And old stories crop up in surprising guises, too. What is The Silence of the Lambs but Little Red Riding Hood painted noir? Clarice Starling is Red, going among the wolves, risking herself in dark woods... and she's even eaten, eventually, in a way, in the books at least. Resonance to our childhood deepens the whole experience and the reciting of nursery rhymes by the Jaime Gum character is unutterably chilling.

Sometimes movies or books catch resonance and are boosted into a higher regard than they deserve. Se7en was an example. It's not nearly as good as it is considered by many, being too artificial in its florid crimes, anything but accurate about police procedure, and hokey in its gotcha ending. It is a ragged plot unsure what it wants to accomplish. But, because it cites the seven deadly carnal sins, and comments on them in modern society explicitly through the Morgan Freeman character's dialogue, the film gets extra credit.

Fallen, from 1998, with Denzel Washington as a cop chasing a demon through several murder victims, almost got a boost from the eerie subject matter, with its hint at fallen angels and the proximity of an embodied Lucifer. Trouble was, the plot did not handle such matters cleanly, and this interfered with the resonance. It did not follow basic patterns and so fizzled into the equivalent of a mediocre X-FILES episode.

Should Clive Barker's novel Mister B. Gone ever be filmed it could easily suffer such a fate because producers will think it too simple. And yet Barker knows the old stories, and keeps to the chords to beautiful effect.

Some of these flawed films could be edited to improve them. Hitchcock could do it, or Welles. Both of them understood which parts of a story to expand, which needs only a hint. Hell, the final scene in Hitch's North By Northwest is perhaps 3 seconds in duration. It needs to be there but needs no elaboration whatsoever, and he understood these facts.

Knowing so well the function of each scene and every part of a story allows you to know which parts to compress or which to cut. What can be implied and what must be explained or shown blatantly.

All this and more are part of the craft of storytelling, and all good writers are lifelong students of this craft.

I've been observing a lot of such thinking as I read Neil Gaiman's Sandman series. Partly it's the graphic novel format, with its comic book conventionalities. Partly it's his concision. You can see choices he made about which panels to emphasize, what to leave off the page, and which key snippets of dialogue or narration are required to keep the story both moving and clearly in focus.

And so here we are back to my headache and all the thinking I did to produce only a few pages. Will readers appreciate all the work? Few will notice and that's as it should be; a fine desk, crafted from tropical hard woods, hand made with years of experience and with quiet but intense care, shows only a perfect whole and is considered a single piece of furniture, both attractive and useful, sturdy and elegant. Despite its many parts and pieces, and its complex design, it, like a good story, is of-a-piece and becomes one thing whole.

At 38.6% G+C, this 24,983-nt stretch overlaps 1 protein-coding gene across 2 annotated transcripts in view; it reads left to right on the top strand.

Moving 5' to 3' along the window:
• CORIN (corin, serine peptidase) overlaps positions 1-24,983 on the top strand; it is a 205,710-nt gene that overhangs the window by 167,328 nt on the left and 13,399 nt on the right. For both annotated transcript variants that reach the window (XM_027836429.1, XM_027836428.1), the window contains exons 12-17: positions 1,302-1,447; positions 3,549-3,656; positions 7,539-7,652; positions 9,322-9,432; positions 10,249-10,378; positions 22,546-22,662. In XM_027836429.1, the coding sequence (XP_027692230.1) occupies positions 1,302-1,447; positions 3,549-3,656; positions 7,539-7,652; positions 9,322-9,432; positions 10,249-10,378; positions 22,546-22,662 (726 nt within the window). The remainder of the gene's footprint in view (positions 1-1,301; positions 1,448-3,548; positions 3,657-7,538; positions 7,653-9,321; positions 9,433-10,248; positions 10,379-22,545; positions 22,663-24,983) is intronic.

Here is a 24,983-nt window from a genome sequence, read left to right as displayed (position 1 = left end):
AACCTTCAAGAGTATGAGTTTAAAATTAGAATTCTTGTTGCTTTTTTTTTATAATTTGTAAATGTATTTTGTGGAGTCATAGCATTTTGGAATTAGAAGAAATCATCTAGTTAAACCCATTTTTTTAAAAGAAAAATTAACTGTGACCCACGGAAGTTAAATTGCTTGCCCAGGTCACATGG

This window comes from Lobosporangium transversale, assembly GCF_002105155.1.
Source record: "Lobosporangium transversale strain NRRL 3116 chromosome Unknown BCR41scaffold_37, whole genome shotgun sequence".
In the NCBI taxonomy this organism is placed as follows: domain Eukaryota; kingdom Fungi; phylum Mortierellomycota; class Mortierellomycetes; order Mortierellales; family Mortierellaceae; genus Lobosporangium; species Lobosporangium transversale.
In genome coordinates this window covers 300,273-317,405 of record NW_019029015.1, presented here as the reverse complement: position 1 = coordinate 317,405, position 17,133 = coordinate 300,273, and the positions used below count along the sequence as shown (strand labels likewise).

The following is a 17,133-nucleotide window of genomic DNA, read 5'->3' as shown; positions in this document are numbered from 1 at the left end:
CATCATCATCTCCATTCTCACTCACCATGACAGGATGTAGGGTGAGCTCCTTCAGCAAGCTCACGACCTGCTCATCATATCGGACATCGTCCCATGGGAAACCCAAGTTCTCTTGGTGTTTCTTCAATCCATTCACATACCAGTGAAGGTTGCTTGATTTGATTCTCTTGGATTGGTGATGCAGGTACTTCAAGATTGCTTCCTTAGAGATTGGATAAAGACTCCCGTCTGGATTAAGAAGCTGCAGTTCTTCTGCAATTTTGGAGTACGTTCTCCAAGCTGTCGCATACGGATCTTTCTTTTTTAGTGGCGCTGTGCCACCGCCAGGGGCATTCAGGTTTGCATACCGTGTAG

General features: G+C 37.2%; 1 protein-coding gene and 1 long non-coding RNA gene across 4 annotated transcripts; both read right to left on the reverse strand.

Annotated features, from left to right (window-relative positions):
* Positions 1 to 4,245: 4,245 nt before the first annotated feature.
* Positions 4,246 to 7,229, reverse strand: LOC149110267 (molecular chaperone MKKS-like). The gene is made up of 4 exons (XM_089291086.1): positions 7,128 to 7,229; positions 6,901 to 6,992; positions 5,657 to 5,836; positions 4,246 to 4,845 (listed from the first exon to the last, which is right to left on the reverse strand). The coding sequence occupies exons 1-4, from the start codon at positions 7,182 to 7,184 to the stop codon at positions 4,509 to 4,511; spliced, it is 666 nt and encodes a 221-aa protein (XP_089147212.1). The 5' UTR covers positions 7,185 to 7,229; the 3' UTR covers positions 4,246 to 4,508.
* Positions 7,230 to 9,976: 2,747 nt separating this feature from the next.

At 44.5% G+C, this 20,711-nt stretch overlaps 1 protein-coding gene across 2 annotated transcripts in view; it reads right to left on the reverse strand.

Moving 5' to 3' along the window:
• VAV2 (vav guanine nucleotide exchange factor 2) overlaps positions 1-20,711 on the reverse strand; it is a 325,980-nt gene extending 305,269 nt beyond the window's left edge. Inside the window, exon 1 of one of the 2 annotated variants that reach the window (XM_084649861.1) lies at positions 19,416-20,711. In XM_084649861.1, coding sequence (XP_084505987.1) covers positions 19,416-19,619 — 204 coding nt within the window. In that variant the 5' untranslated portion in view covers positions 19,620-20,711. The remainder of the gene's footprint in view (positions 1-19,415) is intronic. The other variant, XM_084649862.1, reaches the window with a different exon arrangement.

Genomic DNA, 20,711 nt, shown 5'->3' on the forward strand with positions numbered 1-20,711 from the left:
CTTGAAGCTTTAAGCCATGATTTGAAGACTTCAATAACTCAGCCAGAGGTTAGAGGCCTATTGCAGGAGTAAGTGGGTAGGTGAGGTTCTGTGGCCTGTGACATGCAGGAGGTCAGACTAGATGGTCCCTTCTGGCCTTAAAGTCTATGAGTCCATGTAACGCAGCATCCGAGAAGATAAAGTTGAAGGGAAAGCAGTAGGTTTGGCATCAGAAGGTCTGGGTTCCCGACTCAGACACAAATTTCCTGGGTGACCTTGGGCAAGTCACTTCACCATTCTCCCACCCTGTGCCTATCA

If I work right, then only other writers, and few of them at that, will grasp what must have gone into my work. And that's good craftsmanship, and good storytelling.

For now, genug.

Or, as Kant said at the end of his longest story, "Sufficit".

/// /// ///

Rejection City Rubble

These questions came up on Jay Lake's blog: How many rejections came to you before your first publication, and how many rejections have you accrued?


We don’t all keep track. I sure don’t. I just try to send at least two out for every one I get back. It’s a process for me rather than a reckoning or an accounting.

I’d submitted sporadically for six years, starting in 1974.

In 1980 I began submitting regularly. My first sale was “Weal & Woe” to MZB’s in Spring 1990. I’d had many near-misses, including almost snagging 3rd place in the first Twilight Zone contest, won by Dan Simmons.

So, if I had to estimate, I’d say maybe, what, 1000 - 1500 rejections before that first paying sale? Wow, I had no idea. If I had been keeping track I might have been discouraged.


I’m not counting unpaid publication or various other things, either. Face it, I just don’t pay attention to much beyond what I’m writing at the time, which explains my lack of business success. As you’ve said, Jay, the business part is what too many of us ignore to our detriment. So true.

I’ve never been able to internalize taking a more businesslike approach. And yes, I recognize this as a fatal flaw.

Once you're writing publishable prose, rejections are irrelevant to such things as talent or skill. I've long since concluded they are essentially random. Either an editor likes what you send in the few moments it slides under editorial gaze, or not. Same editor may later buy what has been previously rejected, or wonder what they ever saw in a work after they buy it.

This is why I don't bother with them. Sometimes there are good reasons for a rejection, sometimes not, but either way I have no control over that, beyond trying to conform to each publication's standards or to each editors expressed needs.

To me, rejections are noise, acceptances are signal, and payment is what the signal delivers.